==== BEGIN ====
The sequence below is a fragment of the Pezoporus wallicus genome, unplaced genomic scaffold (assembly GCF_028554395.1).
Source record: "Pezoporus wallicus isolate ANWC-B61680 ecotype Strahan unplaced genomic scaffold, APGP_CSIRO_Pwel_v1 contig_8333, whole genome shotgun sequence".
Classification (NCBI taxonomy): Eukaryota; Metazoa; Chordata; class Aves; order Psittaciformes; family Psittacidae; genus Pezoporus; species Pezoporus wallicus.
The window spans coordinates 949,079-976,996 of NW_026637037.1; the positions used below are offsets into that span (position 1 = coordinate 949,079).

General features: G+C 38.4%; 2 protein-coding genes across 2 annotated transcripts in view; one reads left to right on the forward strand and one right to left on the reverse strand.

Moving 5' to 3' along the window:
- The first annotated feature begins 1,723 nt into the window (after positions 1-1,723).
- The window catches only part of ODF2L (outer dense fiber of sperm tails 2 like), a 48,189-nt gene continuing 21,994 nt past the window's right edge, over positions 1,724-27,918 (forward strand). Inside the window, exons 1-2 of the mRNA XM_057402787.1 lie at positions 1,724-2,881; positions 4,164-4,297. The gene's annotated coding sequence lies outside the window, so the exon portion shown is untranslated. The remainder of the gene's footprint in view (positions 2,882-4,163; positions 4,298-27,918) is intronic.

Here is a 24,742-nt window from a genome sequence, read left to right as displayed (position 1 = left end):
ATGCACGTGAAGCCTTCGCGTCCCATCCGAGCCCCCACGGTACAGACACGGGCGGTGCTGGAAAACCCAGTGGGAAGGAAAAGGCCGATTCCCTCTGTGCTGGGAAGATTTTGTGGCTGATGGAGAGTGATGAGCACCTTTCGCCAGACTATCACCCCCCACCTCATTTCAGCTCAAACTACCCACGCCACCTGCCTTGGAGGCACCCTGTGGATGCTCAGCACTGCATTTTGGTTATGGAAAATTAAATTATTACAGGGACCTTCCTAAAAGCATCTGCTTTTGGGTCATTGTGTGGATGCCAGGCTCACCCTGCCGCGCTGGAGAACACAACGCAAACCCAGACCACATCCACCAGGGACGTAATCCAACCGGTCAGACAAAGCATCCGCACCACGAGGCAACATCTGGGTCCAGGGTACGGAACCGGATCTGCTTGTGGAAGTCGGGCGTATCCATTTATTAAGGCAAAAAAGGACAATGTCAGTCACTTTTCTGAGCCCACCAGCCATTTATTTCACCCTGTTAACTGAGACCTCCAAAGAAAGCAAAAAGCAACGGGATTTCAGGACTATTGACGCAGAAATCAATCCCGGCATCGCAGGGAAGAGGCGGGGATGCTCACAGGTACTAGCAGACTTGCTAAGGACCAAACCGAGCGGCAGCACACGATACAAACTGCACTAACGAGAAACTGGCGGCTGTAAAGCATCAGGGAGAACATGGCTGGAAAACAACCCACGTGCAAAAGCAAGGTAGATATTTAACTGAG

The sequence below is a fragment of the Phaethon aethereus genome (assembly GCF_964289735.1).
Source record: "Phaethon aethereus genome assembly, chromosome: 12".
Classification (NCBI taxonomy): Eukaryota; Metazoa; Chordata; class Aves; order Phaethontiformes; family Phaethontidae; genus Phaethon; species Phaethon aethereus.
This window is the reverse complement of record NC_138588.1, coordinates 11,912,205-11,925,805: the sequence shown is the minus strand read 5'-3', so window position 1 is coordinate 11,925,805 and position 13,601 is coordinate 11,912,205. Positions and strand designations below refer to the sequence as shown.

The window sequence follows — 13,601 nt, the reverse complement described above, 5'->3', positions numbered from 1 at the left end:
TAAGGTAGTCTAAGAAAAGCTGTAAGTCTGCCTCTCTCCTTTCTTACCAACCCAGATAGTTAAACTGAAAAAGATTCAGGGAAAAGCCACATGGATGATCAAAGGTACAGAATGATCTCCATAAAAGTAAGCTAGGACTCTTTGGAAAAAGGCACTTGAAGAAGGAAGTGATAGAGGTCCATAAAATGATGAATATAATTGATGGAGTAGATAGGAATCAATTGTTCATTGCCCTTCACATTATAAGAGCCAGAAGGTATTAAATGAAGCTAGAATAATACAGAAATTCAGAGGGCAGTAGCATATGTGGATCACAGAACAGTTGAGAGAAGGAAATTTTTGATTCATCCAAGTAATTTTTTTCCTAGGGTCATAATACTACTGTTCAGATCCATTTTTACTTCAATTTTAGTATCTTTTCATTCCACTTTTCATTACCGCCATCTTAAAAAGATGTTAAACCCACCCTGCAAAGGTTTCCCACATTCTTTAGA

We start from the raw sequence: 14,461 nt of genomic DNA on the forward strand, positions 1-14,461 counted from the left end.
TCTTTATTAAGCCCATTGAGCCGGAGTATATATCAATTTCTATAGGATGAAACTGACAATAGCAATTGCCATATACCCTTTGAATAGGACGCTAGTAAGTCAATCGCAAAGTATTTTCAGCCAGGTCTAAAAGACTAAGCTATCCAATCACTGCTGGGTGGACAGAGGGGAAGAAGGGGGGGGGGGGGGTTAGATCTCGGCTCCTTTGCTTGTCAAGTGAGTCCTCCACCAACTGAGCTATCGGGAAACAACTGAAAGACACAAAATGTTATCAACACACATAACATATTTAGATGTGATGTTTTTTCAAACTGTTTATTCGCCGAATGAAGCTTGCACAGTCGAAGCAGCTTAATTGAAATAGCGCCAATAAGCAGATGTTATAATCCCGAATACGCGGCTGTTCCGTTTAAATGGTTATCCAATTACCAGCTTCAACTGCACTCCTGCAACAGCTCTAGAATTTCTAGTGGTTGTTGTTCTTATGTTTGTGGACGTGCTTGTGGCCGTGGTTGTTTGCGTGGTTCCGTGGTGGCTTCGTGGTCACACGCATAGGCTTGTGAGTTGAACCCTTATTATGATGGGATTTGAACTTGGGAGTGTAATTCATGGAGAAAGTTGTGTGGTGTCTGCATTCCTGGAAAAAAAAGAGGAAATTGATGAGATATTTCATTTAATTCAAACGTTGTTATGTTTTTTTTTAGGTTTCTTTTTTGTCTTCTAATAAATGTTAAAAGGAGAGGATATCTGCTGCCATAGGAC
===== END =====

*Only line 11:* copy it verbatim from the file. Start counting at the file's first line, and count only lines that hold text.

The sequence below is a fragment of the Phaethon aethereus genome (assembly GCF_964289735.1).